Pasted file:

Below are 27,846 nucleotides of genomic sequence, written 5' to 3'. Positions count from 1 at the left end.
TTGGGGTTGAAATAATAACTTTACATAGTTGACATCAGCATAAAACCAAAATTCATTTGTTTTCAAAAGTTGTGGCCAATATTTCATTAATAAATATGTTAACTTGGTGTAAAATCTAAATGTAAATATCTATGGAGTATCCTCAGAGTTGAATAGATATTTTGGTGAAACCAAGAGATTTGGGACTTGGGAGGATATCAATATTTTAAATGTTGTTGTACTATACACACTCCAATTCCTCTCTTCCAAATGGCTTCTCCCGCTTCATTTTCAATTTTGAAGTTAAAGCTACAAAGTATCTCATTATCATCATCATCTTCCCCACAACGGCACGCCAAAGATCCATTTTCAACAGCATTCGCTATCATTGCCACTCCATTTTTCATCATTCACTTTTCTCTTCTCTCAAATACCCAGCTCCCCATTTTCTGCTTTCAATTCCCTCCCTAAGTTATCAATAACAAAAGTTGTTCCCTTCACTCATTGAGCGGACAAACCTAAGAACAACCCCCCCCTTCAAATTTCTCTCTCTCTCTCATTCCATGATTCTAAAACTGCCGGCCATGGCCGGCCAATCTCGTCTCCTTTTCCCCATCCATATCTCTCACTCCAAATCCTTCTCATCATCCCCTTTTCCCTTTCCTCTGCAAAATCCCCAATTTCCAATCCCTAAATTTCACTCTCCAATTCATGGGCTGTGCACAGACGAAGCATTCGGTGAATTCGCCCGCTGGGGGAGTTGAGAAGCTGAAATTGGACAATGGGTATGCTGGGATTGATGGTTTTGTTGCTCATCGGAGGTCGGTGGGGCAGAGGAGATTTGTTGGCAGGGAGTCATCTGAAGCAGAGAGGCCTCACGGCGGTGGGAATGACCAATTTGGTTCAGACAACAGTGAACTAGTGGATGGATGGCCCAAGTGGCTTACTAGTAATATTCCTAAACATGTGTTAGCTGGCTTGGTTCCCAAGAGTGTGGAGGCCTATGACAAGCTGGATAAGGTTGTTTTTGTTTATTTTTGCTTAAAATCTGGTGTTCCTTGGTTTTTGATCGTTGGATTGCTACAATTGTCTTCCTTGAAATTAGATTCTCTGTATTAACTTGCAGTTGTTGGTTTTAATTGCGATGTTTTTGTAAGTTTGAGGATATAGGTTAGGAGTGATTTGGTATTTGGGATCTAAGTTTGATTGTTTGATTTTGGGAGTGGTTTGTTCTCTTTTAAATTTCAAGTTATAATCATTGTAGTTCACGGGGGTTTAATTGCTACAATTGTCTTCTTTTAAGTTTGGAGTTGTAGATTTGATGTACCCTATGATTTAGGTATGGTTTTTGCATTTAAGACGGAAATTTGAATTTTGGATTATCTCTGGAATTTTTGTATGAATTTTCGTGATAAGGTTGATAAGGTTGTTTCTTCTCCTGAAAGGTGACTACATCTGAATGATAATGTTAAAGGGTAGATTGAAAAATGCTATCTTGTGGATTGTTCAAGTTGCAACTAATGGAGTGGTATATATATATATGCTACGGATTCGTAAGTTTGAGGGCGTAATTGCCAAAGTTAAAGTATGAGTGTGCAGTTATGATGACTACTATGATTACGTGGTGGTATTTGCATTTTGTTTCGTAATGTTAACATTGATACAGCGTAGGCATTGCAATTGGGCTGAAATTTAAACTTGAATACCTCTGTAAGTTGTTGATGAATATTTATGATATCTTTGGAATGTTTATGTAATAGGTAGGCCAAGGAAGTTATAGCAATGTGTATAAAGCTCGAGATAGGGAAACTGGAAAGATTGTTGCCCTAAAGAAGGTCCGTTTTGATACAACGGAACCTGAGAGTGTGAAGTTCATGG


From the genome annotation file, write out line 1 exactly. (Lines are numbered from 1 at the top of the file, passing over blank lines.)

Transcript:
Below are 27,846 nucleotides of genomic sequence, written 5' to 3'. Positions count from 1 at the left end.